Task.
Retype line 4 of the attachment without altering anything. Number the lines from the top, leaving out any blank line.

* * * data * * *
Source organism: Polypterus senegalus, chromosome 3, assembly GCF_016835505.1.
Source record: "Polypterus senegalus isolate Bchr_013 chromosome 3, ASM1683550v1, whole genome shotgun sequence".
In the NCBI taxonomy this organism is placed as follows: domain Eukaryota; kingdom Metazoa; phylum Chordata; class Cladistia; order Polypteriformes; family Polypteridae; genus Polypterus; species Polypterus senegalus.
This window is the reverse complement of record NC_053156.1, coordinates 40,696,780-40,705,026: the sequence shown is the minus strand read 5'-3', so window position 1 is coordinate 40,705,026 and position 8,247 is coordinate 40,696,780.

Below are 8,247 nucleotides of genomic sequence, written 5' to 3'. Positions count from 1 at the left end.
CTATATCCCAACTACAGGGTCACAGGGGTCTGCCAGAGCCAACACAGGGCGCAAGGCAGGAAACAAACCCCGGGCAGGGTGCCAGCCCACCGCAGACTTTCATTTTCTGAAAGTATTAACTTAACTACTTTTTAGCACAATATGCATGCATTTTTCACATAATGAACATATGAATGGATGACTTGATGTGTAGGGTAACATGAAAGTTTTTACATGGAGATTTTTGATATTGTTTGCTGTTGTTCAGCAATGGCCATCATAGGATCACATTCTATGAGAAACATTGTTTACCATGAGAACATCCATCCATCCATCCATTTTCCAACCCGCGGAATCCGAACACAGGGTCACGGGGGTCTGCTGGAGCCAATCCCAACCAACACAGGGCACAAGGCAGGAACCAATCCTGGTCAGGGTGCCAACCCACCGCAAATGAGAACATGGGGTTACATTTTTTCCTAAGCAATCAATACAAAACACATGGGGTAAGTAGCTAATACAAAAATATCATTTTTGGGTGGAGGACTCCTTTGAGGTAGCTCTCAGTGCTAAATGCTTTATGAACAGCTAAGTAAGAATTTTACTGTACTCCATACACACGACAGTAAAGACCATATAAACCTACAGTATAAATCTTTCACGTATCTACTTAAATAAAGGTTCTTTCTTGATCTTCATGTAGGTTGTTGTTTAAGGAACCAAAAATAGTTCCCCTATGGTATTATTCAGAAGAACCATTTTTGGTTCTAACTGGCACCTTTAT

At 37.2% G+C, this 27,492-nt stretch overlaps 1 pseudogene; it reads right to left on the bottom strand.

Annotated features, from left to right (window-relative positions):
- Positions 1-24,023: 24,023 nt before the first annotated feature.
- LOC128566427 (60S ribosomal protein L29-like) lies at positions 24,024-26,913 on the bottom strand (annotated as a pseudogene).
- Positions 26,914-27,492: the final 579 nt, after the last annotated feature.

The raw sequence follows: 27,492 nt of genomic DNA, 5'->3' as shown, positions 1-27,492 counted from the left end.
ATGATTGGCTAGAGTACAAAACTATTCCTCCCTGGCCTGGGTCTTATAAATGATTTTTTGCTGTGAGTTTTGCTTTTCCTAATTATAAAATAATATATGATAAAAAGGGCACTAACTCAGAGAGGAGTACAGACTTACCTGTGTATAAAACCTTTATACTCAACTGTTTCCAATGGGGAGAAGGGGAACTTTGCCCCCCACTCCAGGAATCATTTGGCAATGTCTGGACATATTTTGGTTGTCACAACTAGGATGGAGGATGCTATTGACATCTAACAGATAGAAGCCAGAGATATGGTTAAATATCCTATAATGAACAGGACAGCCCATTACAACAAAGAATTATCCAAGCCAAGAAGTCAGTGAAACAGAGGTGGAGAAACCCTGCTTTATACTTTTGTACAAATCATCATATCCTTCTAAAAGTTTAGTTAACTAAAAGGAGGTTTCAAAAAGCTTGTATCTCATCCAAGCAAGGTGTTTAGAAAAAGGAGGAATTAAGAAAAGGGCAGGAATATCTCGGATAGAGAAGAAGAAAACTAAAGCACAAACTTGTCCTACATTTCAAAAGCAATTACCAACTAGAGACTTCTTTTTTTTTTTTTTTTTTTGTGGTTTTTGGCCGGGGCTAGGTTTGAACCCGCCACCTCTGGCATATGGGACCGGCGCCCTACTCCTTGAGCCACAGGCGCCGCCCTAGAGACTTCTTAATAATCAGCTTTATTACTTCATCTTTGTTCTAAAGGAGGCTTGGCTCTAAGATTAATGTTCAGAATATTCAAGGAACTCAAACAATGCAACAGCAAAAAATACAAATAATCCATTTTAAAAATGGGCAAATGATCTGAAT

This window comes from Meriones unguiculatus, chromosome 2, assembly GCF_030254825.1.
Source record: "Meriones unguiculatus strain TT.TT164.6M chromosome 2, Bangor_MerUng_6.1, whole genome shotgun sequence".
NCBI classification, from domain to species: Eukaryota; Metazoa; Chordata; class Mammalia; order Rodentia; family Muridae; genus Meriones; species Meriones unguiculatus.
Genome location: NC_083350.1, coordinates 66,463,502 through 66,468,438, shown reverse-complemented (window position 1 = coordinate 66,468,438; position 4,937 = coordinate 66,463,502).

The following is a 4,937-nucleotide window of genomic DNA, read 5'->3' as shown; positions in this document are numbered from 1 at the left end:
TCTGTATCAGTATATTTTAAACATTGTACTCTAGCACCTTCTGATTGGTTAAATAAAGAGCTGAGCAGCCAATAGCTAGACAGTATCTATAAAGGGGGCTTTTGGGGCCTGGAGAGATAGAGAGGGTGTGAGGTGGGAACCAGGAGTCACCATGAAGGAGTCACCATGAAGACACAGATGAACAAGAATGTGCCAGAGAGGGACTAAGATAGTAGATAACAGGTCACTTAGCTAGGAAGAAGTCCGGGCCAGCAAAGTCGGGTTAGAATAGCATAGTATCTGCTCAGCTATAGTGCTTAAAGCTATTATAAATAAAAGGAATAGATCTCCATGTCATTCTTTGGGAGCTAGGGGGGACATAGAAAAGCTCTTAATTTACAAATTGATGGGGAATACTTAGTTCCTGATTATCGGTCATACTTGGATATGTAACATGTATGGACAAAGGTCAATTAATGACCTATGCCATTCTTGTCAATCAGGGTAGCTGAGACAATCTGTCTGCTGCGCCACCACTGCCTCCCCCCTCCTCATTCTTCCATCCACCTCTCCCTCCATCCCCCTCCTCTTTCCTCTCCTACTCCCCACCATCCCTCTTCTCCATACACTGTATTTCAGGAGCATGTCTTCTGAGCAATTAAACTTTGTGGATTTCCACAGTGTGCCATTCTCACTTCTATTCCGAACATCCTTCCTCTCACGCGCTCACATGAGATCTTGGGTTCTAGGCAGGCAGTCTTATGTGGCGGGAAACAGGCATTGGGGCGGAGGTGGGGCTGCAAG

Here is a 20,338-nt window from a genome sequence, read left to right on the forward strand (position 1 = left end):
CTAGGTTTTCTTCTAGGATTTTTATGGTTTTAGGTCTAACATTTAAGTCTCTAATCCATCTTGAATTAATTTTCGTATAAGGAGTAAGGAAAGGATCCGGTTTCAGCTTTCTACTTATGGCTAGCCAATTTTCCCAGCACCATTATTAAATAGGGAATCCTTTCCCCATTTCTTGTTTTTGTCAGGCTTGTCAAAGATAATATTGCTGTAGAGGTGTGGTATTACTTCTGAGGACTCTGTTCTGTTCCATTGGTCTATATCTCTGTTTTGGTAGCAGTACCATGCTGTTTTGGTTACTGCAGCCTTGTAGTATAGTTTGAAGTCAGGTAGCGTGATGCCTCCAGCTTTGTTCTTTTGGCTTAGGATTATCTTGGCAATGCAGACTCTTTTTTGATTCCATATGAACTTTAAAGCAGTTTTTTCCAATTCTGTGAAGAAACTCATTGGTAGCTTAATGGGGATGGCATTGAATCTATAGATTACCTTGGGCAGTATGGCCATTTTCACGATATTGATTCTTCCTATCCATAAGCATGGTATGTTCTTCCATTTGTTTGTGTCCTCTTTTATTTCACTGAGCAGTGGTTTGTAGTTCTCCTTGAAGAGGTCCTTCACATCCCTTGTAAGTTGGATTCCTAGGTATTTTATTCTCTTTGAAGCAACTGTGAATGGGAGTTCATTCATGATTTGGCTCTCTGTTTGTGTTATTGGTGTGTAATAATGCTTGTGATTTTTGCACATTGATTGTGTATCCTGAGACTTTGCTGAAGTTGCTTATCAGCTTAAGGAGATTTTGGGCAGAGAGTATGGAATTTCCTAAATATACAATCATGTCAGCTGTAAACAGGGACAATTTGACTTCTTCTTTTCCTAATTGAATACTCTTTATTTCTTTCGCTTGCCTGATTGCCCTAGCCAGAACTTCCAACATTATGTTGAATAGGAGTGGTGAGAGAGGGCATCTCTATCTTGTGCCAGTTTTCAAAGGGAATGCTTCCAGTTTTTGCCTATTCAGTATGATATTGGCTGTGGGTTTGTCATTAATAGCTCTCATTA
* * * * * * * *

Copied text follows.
This window is the reverse complement of record NC_053156.1, coordinates 40,696,780-40,705,026: the sequence shown is the minus strand read 5'-3', so window position 1 is coordinate 40,705,026 and position 8,247 is coordinate 40,696,780.